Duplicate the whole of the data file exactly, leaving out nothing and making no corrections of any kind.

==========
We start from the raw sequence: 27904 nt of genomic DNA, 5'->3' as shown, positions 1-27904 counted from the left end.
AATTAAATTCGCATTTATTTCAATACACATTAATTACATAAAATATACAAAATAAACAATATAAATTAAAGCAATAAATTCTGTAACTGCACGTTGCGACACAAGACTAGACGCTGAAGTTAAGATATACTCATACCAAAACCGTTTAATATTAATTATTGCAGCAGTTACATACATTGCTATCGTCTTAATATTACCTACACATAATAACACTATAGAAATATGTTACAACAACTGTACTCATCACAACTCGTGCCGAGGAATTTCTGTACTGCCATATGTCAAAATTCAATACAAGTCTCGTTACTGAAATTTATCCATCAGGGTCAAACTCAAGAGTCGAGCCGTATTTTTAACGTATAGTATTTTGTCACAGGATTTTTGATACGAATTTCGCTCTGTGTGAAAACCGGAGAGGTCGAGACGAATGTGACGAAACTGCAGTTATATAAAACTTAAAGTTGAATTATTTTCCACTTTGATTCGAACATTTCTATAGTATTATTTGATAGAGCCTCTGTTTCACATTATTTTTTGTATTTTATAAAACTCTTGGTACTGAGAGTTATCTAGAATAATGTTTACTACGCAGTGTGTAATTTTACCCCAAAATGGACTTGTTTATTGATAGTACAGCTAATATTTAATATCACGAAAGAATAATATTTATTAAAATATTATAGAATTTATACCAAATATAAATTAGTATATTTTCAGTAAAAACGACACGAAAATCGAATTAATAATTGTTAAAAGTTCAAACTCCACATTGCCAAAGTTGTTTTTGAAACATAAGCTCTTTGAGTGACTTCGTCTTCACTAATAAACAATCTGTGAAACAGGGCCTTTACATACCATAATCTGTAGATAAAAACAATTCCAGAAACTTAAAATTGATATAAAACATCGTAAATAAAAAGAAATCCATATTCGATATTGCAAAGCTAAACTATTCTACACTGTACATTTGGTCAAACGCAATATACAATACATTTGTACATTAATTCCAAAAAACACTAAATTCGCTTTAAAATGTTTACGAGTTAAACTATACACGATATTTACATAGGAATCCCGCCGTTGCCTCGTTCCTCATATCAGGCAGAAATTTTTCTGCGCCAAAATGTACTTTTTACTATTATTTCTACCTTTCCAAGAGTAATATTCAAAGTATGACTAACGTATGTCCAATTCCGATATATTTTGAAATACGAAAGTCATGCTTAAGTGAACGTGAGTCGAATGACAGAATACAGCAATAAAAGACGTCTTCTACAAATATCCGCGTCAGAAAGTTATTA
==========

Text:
We start from the raw sequence: 27904 nt of genomic DNA, 5'->3' as shown, positions 1-27904 counted from the left end.
AATTAAATTCGCATTTATTTCAATACACATTAATTACATAAAATATACAAAATAAACAATATAAATTAAAGCAATAAATTCTGTAACTGCACGTTGCGACACAAGACTAGACGCTGAAGTTAAGATATACTCATACCAAAACCGTTTAATATTAATTATTGCAGCAGTTACATACATTGCTATCGTCTTAATATTACCTACACATAATAACACTATAGAAATATGTTACAACAACTGTACTCATCACAACTCGTGCCGAGGAATTTCTGTACTGCCATATGTCAAAATTCAATACAAGTCTCGTTACTGAAATTTATCCATCAGGGTCAAACTCAAGAGTCGAGCCGTATTTTTAACGTATAGTATTTTGTCACAGGATTTTTGATACGAATTTCGCTCTGTGTGAAAACCGGAGAGGTCGAGACGAATGTGACGAAACTGCAGTTATATAAAACTTAAAGTTGAATTATTTTCCACTTTGATTCGAACATTTCTATAGTATTATTTGATAGAGCCTCTGTTTCACATTATTTTTTGTATTTTATAAAACTCTTGGTACTGAGAGTTATCTAGAATAATGTTTACTACGCAGTGTGTAATTTTACCCCAAAATGGACTTGTTTATTGATAGTACAGCTAATATTTAATATCACGAAAGAATAATATTTATTAAAATATTATAGAATTTATACCAAATATAAATTAGTATATTTTCAGTAAAAACGACACGAAAATCGAATTAATAATTGTTAAAAGTTCAAACTCCACATTGCCAAAGTTGTTTTTGAAACATAAGCTCTTTGAGTGACTTCGTCTTCACTAATAAACAATCTGTGAAACAGGGCCTTTACATACCATAATCTGTAGATAAAAACAATTCCAGAAACTTAAAATTGATATAAAACATCGTAAATAAAAAGAAATCCATATTCGATATTGCAAAGCTAAACTATTCTACACTGTACATTTGGTCAAACGCAATATACAATACATTTGTACATTAATTCCAAAAAACACTAAATTCGCTTTAAAATGTTTACGAGTTAAACTATACACGATATTTACATAGGAATCCCGCCGTTGCCTCGTTCCTCATATCAGGCAGAAATTTTTCTGCGCCAAAATGTACTTTTTACTATTATTTCTACCTTTCCAAGAGTAATATTCAAAGTATGACTAACGTATGTCCAATTCCGATATATTTTGAAATACGAAAGTCATGCTTAAGTGAACGTGAGTCGAATGACAGAATACAGCAATAAAAGACGTCTTCTACAAATATCCGCGTCAGAAAGTTATTA